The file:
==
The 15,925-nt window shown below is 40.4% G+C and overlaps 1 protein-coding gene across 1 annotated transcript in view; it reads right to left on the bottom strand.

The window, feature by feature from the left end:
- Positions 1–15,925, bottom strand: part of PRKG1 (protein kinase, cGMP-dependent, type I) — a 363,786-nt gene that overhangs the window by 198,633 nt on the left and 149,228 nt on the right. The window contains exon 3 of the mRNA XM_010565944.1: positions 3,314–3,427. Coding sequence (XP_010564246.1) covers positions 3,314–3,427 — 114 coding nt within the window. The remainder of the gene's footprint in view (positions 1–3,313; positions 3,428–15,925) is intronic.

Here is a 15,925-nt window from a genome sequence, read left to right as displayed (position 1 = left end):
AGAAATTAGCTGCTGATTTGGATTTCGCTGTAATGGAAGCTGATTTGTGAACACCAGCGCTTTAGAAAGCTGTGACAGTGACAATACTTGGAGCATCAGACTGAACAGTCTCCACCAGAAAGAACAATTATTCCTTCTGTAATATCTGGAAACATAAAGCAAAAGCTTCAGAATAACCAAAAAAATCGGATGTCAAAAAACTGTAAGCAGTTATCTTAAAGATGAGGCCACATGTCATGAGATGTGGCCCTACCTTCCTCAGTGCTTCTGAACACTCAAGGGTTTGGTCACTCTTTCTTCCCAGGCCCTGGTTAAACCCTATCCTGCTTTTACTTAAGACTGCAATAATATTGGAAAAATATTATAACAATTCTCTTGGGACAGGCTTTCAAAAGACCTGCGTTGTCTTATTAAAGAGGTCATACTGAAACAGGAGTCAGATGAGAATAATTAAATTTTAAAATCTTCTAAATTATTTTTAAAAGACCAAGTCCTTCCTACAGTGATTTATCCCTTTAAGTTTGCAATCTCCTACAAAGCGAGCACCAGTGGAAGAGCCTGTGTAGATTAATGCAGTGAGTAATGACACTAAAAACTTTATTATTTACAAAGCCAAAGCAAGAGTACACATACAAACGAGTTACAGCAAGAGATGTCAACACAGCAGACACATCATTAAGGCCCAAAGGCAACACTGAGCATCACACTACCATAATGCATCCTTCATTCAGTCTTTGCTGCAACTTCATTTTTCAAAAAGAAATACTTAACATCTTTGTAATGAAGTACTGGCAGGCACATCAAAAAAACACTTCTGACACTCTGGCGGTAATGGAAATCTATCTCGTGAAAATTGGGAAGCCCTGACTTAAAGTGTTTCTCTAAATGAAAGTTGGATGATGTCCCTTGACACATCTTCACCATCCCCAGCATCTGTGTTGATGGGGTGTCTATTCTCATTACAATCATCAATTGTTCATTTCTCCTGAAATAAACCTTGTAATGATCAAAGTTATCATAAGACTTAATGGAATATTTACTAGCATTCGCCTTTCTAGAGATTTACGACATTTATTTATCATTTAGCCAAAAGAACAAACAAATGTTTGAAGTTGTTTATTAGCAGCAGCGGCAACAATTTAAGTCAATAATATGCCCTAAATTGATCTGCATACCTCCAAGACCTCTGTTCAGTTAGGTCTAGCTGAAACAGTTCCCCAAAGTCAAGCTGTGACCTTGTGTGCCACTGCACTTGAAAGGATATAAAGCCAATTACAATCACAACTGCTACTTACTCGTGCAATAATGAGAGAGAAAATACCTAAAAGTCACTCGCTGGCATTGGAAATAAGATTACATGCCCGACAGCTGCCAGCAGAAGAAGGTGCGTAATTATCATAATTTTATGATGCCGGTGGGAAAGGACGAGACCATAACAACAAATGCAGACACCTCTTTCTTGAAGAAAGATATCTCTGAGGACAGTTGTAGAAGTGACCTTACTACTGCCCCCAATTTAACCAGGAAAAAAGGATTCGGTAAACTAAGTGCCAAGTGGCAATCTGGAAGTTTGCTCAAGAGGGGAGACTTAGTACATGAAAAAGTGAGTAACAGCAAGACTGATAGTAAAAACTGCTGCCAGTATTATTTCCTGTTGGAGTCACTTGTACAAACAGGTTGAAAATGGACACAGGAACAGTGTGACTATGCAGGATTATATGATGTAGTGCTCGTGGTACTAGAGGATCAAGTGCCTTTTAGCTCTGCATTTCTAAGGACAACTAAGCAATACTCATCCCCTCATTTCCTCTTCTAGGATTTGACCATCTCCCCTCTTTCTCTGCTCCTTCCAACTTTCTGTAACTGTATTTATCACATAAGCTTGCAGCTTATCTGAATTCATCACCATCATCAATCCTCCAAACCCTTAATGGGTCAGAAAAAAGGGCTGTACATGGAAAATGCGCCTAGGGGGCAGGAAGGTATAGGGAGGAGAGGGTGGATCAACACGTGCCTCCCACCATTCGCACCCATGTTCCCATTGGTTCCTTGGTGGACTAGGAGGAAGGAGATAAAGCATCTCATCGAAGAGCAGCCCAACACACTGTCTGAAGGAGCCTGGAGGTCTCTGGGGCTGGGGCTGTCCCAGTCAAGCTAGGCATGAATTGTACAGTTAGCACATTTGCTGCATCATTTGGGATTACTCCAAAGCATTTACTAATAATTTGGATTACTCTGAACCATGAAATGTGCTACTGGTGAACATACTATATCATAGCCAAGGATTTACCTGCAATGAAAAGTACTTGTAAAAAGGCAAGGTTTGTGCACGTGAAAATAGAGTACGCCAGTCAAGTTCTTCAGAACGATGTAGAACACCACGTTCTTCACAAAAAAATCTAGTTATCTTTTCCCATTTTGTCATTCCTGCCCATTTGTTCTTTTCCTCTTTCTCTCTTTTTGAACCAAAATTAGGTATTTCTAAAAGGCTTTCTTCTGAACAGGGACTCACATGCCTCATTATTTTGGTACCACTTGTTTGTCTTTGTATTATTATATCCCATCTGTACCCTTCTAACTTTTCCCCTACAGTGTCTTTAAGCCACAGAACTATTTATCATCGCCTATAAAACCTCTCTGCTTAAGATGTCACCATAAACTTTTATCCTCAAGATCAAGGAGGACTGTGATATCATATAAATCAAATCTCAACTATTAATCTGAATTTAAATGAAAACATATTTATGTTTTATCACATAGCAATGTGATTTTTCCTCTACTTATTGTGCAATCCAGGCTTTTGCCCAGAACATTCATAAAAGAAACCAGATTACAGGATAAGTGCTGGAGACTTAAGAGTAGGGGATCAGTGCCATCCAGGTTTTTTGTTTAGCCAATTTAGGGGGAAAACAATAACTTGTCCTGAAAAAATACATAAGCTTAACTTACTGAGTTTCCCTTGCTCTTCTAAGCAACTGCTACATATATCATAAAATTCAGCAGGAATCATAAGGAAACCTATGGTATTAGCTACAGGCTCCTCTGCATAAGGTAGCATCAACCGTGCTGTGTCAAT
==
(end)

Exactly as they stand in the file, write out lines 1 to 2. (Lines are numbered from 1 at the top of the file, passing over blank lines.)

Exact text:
The 15,925-nt window shown below is 40.4% G+C and overlaps 1 protein-coding gene across 1 annotated transcript in view; it reads right to left on the bottom strand.

The window, feature by feature from the left end: